Man s best friend has long been admired for their remarkable sense of smell. From Sherlock Holmes to the TSA, the canine olfactory system has been directed by humans to detect a long list of items, including bodies, bed bugs and bombs. Now researchers in Europe want to add another item: Cancer.
A study published in this month s Journal of Urology outlines a better than 90% effectiveness of dogs at detecting prostate cancer by sniffing a patient s urine. The researchers, based in Italy, trained two 3-year-old female German Shepherds for 5 months using operant conditioning to detect volatile organic compounds that are specific to patients with prostate cancer. After training, the dogs were exposed to more than 900 urine samples from both healthy and prostate cancer patients. Dog 1 was able to identify all 540 experimental urines as being from cancer patients, while Dog 2 was able to identify all but 5. The dogs were also extremely accurate in detecting control urine as such, with the dogs respectively misidentifying only 7 and 13 out of 362 healthy specimens.
At this point, it has yet to be elucidated what the dogs are detecting in the prostate cancer patient s urine, broadly referred to as volatile organic compounds that are not found in the healthy patients.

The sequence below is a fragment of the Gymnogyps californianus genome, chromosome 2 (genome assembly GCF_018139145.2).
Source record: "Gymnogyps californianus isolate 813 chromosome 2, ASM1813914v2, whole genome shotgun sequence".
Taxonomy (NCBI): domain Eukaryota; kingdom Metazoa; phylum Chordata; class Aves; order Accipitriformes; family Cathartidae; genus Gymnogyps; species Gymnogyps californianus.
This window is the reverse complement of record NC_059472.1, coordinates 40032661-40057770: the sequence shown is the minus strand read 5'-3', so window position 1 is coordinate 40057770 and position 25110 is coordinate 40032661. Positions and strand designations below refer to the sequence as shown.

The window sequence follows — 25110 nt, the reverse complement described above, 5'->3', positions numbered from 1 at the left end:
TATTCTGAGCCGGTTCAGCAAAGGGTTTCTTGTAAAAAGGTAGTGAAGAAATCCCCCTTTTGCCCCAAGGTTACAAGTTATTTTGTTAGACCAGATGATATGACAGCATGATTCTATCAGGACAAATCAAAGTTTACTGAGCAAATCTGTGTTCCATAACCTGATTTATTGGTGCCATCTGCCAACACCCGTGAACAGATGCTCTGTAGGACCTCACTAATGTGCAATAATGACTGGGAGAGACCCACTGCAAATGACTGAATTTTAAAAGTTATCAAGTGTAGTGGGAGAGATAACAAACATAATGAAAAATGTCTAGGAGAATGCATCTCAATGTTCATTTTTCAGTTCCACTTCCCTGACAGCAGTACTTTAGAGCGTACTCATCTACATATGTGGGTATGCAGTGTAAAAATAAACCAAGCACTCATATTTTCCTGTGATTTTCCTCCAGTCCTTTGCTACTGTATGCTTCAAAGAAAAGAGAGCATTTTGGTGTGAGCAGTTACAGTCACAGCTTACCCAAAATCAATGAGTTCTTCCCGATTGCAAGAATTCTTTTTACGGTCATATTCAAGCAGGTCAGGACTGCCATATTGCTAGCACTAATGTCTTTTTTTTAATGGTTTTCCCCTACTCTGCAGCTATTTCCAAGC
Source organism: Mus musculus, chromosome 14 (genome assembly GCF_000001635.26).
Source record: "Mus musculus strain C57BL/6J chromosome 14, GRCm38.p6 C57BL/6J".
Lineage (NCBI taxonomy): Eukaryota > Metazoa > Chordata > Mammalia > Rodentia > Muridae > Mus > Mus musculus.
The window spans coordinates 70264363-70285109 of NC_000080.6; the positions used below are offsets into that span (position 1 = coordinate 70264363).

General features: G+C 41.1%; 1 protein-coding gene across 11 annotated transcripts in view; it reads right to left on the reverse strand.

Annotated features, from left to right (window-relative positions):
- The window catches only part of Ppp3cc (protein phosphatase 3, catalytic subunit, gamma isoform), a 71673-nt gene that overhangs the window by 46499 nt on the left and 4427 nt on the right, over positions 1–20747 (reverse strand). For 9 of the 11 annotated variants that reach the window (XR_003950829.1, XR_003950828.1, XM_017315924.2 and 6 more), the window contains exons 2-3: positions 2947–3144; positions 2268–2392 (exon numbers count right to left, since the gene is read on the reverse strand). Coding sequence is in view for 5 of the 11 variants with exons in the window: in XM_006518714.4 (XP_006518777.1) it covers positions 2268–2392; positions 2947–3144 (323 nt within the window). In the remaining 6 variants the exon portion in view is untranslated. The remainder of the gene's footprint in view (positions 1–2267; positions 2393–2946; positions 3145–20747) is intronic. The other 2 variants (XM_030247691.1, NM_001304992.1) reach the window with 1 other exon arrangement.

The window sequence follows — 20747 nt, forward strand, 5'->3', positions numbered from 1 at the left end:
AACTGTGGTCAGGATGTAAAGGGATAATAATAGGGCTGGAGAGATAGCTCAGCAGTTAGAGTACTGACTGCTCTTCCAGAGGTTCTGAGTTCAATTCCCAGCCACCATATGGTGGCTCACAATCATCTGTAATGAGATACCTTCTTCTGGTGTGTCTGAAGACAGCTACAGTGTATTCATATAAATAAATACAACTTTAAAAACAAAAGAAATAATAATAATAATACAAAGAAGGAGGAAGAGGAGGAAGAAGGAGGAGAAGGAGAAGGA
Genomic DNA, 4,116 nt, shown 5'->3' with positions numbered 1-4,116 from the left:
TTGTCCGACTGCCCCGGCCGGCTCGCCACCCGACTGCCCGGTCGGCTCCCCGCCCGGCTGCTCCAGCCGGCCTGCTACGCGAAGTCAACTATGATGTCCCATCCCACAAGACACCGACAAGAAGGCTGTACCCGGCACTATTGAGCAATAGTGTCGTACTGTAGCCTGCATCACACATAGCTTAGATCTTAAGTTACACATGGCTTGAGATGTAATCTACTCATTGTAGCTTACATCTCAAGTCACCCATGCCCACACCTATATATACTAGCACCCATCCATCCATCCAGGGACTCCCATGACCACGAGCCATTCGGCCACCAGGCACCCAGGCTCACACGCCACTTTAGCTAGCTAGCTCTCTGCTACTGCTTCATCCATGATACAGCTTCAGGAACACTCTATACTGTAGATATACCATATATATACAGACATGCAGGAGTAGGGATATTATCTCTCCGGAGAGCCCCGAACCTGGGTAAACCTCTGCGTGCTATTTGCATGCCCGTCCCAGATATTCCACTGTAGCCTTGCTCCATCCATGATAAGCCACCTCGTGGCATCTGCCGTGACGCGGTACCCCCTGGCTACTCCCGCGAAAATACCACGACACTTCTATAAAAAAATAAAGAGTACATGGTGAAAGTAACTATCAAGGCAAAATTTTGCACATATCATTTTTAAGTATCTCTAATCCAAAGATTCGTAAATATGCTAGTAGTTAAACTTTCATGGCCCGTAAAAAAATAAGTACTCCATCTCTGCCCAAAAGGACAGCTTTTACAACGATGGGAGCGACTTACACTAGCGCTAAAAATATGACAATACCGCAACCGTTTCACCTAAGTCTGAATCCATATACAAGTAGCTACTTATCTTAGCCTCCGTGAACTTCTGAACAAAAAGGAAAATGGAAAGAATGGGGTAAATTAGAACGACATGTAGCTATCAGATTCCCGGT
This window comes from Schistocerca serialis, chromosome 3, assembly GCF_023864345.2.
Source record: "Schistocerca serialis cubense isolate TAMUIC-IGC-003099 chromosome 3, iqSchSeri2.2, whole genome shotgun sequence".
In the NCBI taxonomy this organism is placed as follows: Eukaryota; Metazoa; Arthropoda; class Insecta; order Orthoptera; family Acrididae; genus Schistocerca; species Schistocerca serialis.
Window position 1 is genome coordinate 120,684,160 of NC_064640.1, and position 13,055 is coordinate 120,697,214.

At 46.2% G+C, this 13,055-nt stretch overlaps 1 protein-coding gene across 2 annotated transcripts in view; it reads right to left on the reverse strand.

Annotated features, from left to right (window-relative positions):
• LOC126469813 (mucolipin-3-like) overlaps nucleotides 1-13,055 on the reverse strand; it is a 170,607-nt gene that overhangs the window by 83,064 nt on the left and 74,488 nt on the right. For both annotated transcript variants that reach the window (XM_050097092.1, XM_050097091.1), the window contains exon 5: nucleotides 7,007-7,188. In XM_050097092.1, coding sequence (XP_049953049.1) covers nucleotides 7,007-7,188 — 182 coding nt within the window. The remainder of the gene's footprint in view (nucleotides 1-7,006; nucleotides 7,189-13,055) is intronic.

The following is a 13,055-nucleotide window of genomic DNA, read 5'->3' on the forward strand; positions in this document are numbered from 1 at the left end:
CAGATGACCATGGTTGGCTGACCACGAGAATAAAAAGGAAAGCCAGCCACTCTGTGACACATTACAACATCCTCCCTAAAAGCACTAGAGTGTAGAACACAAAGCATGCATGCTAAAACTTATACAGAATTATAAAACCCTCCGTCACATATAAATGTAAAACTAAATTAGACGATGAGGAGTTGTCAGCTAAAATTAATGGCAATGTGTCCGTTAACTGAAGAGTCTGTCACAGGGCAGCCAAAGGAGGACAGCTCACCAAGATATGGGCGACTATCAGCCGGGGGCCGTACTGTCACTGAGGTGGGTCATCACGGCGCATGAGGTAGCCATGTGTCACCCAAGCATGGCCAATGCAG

This is not the first time a study has shown that dogs may possess a talent for diagnosing cancer. A 1989 article in the Lancet described a dog who was able to detect a melanoma on her owner s leg and recently (2011) a small study (sample size of 66 total specimens) showed that a trained Belgian Malinois was able to discern urine from healthy patients vs. prostate cancer urine at a 91% success rate.
Although the dogs in this study were not able to differentiate early from metastatic/late stage cancers, their incredible accuracy brings hope to sufferers from a cancer that is marred by poor screening techniques and overdiagnosis. Prostate Specific Antigen (PSA) screening is currently the most commonly used method to detect prostate cancer, however, the efficacy of this test has come under scrutiny in the past few years. Many, including the United States Preventive Task Force and we here at ACSH, have spoken out about the lack of evidence that PSA screening reduces mortality and instead state that PSA screening leads to patients undergoing invasive and risky procedures that offer little to no actual gain.
It is unclear when canine cancer detection will make its way to the clinic. The study s authors point out that many questions still remain before this can go mainstream the most important of which is to discover the identity of the volatile organic compounds the dogs utilize in their detection efforts. It therefore may be some time before we see dogs making the rounds on the oncology unit.